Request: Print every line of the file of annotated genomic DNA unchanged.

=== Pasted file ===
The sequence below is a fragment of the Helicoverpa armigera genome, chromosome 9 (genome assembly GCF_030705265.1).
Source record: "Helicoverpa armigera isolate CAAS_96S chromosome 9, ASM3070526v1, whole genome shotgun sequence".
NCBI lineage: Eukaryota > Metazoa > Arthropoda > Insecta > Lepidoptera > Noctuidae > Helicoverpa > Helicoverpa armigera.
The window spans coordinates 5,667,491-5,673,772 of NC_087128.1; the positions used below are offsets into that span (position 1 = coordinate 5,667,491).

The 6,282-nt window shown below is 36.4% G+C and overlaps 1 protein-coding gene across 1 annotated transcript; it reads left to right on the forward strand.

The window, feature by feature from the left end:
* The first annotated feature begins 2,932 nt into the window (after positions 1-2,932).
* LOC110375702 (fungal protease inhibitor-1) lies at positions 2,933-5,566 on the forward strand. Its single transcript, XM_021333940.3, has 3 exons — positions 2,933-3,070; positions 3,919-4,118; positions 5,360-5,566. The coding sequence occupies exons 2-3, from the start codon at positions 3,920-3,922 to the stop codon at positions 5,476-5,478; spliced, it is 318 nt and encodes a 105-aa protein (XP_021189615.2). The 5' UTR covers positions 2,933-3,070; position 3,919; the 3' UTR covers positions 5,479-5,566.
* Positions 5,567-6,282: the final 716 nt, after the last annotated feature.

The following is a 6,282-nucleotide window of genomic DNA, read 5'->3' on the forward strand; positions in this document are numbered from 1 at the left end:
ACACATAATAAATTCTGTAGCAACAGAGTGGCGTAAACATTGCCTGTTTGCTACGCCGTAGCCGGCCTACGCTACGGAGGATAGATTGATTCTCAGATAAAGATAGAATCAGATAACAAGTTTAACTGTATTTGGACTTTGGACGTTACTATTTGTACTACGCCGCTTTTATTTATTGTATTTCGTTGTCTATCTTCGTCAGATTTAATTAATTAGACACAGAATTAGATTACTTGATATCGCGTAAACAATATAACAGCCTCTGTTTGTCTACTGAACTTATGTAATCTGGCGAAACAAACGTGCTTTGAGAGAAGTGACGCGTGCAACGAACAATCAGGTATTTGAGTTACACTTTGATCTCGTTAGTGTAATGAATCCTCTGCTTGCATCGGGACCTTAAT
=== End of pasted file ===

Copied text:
The sequence below is a fragment of the Helicoverpa armigera genome, chromosome 9 (genome assembly GCF_030705265.1).
Source record: "Helicoverpa armigera isolate CAAS_96S chromosome 9, ASM3070526v1, whole genome shotgun sequence".
NCBI lineage: Eukaryota > Metazoa > Arthropoda > Insecta > Lepidoptera > Noctuidae > Helicoverpa > Helicoverpa armigera.
The window spans coordinates 5,667,491-5,673,772 of NC_087128.1; the positions used below are offsets into that span (position 1 = coordinate 5,667,491).

The 6,282-nt window shown below is 36.4% G+C and overlaps 1 protein-coding gene across 1 annotated transcript; it reads left to right on the forward strand.

The window, feature by feature from the left end:
* The first annotated feature begins 2,932 nt into the window (after positions 1-2,932).
* LOC110375702 (fungal protease inhibitor-1) lies at positions 2,933-5,566 on the forward strand. Its single transcript, XM_021333940.3, has 3 exons — positions 2,933-3,070; positions 3,919-4,118; positions 5,360-5,566. The coding sequence occupies exons 2-3, from the start codon at positions 3,920-3,922 to the stop codon at positions 5,476-5,478; spliced, it is 318 nt and encodes a 105-aa protein (XP_021189615.2). The 5' UTR covers positions 2,933-3,070; position 3,919; the 3' UTR covers positions 5,479-5,566.
* Positions 5,567-6,282: the final 716 nt, after the last annotated feature.

The following is a 6,282-nucleotide window of genomic DNA, read 5'->3' on the forward strand; positions in this document are numbered from 1 at the left end:
ACACATAATAAATTCTGTAGCAACAGAGTGGCGTAAACATTGCCTGTTTGCTACGCCGTAGCCGGCCTACGCTACGGAGGATAGATTGATTCTCAGATAAAGATAGAATCAGATAACAAGTTTAACTGTATTTGGACTTTGGACGTTACTATTTGTACTACGCCGCTTTTATTTATTGTATTTCGTTGTCTATCTTCGTCAGATTTAATTAATTAGACACAGAATTAGATTACTTGATATCGCGTAAACAATATAACAGCCTCTGTTTGTCTACTGAACTTATGTAATCTGGCGAAACAAACGTGCTTTGAGAGAAGTGACGCGTGCAACGAACAATCAGGTATTTGAGTTACACTTTGATCTCGTTAGTGTAATGAATCCTCTGCTTGCATCGGGACCTTAAT